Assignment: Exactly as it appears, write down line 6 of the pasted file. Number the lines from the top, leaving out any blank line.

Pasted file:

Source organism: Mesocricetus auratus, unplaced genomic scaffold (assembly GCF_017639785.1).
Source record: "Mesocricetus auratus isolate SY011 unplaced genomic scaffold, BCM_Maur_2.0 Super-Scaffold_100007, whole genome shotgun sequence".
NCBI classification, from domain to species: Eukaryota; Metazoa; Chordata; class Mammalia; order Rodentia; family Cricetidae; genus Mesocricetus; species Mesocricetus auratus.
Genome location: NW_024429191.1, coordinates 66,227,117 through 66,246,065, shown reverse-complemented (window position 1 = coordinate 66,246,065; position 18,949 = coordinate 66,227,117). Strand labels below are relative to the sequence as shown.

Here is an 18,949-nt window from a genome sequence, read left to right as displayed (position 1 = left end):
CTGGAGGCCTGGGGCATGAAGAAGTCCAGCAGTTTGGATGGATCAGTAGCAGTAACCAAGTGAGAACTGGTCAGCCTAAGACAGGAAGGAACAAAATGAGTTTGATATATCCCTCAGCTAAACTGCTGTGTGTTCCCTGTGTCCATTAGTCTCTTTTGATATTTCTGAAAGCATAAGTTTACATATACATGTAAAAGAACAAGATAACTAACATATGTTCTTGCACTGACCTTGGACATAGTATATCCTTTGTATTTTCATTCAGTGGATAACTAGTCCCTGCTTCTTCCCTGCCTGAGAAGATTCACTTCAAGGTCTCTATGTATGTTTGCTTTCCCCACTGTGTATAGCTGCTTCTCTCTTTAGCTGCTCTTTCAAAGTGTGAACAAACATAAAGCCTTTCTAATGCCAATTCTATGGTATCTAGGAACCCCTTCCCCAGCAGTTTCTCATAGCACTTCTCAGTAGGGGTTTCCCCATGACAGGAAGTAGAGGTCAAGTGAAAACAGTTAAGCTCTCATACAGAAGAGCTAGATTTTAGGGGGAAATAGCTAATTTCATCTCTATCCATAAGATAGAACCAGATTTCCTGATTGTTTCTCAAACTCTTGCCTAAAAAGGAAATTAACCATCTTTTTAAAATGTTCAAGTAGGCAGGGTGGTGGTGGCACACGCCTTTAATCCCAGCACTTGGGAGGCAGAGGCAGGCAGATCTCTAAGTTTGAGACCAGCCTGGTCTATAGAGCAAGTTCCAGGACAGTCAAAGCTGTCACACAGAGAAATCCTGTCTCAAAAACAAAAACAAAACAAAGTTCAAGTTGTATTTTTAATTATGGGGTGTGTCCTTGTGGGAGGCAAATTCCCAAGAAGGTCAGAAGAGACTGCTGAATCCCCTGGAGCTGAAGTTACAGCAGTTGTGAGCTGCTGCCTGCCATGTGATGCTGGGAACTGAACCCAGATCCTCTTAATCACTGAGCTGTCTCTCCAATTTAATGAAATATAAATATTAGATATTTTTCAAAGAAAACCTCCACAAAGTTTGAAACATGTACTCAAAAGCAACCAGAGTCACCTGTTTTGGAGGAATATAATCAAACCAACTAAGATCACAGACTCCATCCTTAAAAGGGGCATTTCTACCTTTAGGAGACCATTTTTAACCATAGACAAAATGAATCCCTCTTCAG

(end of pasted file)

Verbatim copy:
CTGGAGGCCTGGGGCATGAAGAAGTCCAGCAGTTTGGATGGATCAGTAGCAGTAACCAAGTGAGAACTGGTCAGCCTAAGACAGGAAGGAACAAAATGAGTTTGATATATCCCTCAGCTAAACTGCTGTGTGTTCCCTGTGTCCATTAGTCTCTTTTGATATTTCTGAAAGCATAAGTTTACATATACATGTAAAAGAACAAGATAACTAACATATGTTCTTGCACTGACCTTGGACATAGTATATCCTTTGTATTTTCATTCAGTGGATAACTAGTCCCTGCTTCTTCCCTGCCTGAGAAGATTCACTTCAAGGTCTCTATGTATGTTTGCTTTCCCCACTGTGTATAGCTGCTTCTCTCTTTAGCTGCTCTTTCAAAGTGTGAACAAACATAAAGCCTTTCTAATGCCAATTCTATGGTATCTAGGAACCCCTTCCCCAGCAGTTTCTCATAGCACTTCTCAGTAGGGGTTTCCCCATGACAGGAAGTAGAGGTCAAGTGAAAACAGTTAAGCTCTCATACAGAAGAGCTAGATTTTAGGGGGAAATAGCTAATTTCATCTCTATCCATAAGATAGAACCAGATTTCCTGATTGTTTCTCAAACTCTTGCCTAAAAAGGAAATTAACCATCTTTTTAAAATGTTCAAGTAGGCAGGGTGGTGGTGGCACACGCCTTTAATCCCAGCACTTGGGAGGCAGAGGCAGGCAGATCTCTAAGTTTGAGACCAGCCTGGTCTATAGAGCAAGTTCCAGGACAGTCAAAGCTGTCACACAGAGAAATCCTGTCTCAAAAACAAAAACAAAACAAAGTTCAAGTTGTATTTTTAATTATGGGGTGTGTCCTTGTGGGAGGCAAATTCCCAAGAAGGTCAGAAGAGACTGCTGAATCCCCTGGAGCTGAAGTTACAGCAGTTGTGAGCTGCTGCCTGCCATGTGATGCTGGGAACTGAACCCAGATCCTCTTAATCACTGAGCTGTCTCTCCAATTTAATGAAATATAAATATTAGATATTTTTCAAAGAAAACCTCCACAAAGTTTGAAACATGTACTCAAAAGCAACCAGAGTCACCTGTTTTGGAGGAATATAATCAAACCAACTAAGATCACAGACTCCATCCTTAAAAGGGGCATTTCTACCTTTAGGAGACCATTTTTAACCATAGACAAAATGAATCCCTCTTCAG